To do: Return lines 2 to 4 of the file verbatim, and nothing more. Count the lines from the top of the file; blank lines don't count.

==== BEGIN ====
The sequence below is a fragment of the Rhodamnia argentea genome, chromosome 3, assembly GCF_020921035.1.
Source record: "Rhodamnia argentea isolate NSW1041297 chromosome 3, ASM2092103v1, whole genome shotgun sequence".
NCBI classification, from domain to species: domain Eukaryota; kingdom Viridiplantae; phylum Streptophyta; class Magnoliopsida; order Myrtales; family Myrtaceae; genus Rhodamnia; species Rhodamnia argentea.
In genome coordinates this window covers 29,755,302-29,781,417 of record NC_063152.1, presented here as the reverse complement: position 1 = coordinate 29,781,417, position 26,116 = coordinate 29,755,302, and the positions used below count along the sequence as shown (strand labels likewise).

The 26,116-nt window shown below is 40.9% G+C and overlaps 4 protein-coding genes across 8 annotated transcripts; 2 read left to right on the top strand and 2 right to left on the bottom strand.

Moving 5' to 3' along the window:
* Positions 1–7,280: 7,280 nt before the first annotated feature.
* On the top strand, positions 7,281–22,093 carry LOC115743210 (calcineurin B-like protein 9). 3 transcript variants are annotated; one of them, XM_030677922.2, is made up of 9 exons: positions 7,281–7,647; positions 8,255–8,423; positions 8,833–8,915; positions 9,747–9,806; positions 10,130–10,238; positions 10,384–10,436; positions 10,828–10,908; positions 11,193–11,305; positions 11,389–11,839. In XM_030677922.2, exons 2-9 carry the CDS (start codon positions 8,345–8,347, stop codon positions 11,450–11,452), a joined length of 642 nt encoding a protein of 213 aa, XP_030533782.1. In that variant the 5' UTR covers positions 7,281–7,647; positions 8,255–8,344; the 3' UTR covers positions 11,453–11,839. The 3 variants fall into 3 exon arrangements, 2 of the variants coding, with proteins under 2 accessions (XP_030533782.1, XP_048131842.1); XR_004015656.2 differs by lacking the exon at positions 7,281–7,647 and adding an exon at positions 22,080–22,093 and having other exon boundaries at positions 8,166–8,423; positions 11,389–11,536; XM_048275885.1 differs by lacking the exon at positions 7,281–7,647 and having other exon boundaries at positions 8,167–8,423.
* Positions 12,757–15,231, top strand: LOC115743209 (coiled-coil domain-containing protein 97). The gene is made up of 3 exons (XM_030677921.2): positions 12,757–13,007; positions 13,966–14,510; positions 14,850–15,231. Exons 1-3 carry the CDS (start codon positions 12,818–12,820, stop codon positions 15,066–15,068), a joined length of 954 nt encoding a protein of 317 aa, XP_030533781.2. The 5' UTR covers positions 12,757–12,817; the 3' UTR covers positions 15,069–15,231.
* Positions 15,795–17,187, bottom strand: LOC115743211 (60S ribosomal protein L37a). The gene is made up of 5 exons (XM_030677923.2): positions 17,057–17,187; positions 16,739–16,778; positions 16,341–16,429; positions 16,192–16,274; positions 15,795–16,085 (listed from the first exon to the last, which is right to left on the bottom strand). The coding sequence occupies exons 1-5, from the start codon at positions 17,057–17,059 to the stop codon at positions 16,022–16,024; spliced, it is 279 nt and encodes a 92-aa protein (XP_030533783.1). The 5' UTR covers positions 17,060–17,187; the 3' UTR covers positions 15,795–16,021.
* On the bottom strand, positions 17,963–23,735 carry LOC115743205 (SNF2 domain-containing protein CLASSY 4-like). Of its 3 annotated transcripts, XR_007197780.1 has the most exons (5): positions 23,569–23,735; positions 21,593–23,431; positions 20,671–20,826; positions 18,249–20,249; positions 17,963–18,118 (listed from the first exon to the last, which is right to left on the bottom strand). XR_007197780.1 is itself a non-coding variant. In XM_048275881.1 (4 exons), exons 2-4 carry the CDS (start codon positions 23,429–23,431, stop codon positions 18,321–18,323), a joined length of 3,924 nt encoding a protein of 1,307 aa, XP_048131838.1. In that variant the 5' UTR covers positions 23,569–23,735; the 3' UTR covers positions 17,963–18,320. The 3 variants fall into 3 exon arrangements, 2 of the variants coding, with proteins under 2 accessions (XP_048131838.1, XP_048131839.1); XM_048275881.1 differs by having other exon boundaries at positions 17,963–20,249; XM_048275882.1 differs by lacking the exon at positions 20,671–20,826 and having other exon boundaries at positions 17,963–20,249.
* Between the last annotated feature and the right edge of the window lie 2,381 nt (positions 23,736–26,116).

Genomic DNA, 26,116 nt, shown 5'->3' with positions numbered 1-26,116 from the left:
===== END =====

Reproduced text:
Source record: "Rhodamnia argentea isolate NSW1041297 chromosome 3, ASM2092103v1, whole genome shotgun sequence".
NCBI classification, from domain to species: domain Eukaryota; kingdom Viridiplantae; phylum Streptophyta; class Magnoliopsida; order Myrtales; family Myrtaceae; genus Rhodamnia; species Rhodamnia argentea.
In genome coordinates this window covers 29,755,302-29,781,417 of record NC_063152.1, presented here as the reverse complement: position 1 = coordinate 29,781,417, position 26,116 = coordinate 29,755,302, and the positions used below count along the sequence as shown (strand labels likewise).